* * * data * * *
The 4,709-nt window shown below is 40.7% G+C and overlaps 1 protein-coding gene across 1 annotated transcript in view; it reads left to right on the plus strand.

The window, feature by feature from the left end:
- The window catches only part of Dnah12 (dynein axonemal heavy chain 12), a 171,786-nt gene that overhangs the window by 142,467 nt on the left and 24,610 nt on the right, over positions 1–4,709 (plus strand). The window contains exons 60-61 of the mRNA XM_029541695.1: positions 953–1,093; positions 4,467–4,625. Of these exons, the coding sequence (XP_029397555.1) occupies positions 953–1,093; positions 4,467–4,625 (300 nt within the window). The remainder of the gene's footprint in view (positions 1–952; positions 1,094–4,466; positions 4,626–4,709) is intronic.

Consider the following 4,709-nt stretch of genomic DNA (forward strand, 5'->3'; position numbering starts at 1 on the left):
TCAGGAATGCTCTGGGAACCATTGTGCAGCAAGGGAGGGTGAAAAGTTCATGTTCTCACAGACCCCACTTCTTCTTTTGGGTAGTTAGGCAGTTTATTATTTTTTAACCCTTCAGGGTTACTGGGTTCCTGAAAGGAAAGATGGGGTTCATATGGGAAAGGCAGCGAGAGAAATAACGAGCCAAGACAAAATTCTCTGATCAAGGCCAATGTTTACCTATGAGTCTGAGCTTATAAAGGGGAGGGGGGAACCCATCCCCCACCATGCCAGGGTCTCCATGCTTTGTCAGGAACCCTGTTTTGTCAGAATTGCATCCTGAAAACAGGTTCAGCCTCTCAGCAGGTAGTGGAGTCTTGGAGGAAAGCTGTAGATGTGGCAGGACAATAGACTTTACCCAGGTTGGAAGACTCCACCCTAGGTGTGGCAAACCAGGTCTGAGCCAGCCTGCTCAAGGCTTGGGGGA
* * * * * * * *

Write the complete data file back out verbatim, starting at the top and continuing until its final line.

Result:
The 4,709-nt window shown below is 40.7% G+C and overlaps 1 protein-coding gene across 1 annotated transcript in view; it reads left to right on the plus strand.

The window, feature by feature from the left end:
- The window catches only part of Dnah12 (dynein axonemal heavy chain 12), a 171,786-nt gene that overhangs the window by 142,467 nt on the left and 24,610 nt on the right, over positions 1–4,709 (plus strand). The window contains exons 60-61 of the mRNA XM_029541695.1: positions 953–1,093; positions 4,467–4,625. Of these exons, the coding sequence (XP_029397555.1) occupies positions 953–1,093; positions 4,467–4,625 (300 nt within the window). The remainder of the gene's footprint in view (positions 1–952; positions 1,094–4,466; positions 4,626–4,709) is intronic.

Consider the following 4,709-nt stretch of genomic DNA (forward strand, 5'->3'; position numbering starts at 1 on the left):
TCAGGAATGCTCTGGGAACCATTGTGCAGCAAGGGAGGGTGAAAAGTTCATGTTCTCACAGACCCCACTTCTTCTTTTGGGTAGTTAGGCAGTTTATTATTTTTTAACCCTTCAGGGTTACTGGGTTCCTGAAAGGAAAGATGGGGTTCATATGGGAAAGGCAGCGAGAGAAATAACGAGCCAAGACAAAATTCTCTGATCAAGGCCAATGTTTACCTATGAGTCTGAGCTTATAAAGGGGAGGGGGGAACCCATCCCCCACCATGCCAGGGTCTCCATGCTTTGTCAGGAACCCTGTTTTGTCAGAATTGCATCCTGAAAACAGGTTCAGCCTCTCAGCAGGTAGTGGAGTCTTGGAGGAAAGCTGTAGATGTGGCAGGACAATAGACTTTACCCAGGTTGGAAGACTCCACCCTAGGTGTGGCAAACCAGGTCTGAGCCAGCCTGCTCAAGGCTTGGGGGA